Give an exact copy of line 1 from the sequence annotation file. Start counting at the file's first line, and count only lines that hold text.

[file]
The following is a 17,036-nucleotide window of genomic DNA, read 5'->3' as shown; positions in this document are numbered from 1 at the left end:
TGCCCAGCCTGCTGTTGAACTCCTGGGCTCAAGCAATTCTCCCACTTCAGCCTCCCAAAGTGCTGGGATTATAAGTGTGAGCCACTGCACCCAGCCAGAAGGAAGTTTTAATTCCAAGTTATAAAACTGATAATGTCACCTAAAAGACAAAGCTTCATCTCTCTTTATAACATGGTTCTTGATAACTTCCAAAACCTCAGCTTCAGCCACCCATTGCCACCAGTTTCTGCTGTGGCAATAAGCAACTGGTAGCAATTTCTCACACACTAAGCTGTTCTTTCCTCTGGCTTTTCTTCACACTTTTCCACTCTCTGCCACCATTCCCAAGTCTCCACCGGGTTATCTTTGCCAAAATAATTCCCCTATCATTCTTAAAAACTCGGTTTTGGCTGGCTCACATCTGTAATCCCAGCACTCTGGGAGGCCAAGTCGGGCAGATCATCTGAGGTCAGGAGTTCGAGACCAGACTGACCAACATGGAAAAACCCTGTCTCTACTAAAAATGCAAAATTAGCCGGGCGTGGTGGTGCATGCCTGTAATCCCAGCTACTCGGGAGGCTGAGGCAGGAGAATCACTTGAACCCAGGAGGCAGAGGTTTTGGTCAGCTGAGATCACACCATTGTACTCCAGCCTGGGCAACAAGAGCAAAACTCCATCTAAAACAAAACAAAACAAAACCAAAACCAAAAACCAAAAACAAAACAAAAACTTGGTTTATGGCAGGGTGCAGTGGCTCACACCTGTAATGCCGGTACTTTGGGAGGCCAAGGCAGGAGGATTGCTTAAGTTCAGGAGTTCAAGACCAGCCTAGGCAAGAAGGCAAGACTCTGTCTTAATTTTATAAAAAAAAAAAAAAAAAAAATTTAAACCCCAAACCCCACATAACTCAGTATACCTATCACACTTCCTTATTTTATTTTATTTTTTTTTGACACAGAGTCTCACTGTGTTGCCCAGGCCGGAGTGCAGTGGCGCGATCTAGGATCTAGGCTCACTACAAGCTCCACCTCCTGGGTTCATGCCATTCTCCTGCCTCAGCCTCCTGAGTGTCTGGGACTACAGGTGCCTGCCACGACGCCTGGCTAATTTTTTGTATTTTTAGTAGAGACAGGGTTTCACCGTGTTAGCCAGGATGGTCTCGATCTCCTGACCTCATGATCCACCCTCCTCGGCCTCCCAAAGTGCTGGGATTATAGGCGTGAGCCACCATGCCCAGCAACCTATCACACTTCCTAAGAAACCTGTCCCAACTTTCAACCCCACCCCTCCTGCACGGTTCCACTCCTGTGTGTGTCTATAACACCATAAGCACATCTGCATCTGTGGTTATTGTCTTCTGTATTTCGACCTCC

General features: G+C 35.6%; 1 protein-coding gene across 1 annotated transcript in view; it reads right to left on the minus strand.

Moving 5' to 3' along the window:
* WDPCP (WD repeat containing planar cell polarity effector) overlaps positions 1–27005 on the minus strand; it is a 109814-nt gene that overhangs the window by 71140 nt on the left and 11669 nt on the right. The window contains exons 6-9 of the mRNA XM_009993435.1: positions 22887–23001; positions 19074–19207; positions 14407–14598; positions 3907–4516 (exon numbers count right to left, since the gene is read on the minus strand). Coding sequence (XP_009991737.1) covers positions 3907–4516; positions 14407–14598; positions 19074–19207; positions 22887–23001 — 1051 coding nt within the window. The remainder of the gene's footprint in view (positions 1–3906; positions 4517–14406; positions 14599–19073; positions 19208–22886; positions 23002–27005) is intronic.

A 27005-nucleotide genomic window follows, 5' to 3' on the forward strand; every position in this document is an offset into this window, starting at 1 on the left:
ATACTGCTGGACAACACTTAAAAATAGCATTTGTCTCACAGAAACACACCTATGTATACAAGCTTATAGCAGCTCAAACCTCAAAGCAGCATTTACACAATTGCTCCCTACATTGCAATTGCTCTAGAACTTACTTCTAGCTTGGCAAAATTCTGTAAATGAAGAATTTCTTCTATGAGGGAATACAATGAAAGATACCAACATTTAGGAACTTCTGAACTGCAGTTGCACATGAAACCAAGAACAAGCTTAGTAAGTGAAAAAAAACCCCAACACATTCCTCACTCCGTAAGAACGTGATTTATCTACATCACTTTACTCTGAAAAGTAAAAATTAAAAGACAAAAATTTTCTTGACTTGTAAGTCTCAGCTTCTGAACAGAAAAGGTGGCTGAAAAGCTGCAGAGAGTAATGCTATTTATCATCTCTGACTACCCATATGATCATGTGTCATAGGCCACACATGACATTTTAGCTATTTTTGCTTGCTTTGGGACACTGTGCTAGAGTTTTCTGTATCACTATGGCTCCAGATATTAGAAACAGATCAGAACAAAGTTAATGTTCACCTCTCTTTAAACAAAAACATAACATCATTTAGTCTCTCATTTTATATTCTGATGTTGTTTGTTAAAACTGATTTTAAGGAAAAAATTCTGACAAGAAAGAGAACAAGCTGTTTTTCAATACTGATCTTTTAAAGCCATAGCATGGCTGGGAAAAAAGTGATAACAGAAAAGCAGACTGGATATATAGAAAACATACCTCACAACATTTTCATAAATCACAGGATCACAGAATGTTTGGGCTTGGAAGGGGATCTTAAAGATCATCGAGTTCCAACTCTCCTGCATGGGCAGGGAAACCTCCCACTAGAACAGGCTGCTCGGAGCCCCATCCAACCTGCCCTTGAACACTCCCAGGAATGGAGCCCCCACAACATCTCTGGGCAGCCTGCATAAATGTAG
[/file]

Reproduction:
The following is a 17,036-nucleotide window of genomic DNA, read 5'->3' as shown; positions in this document are numbered from 1 at the left end: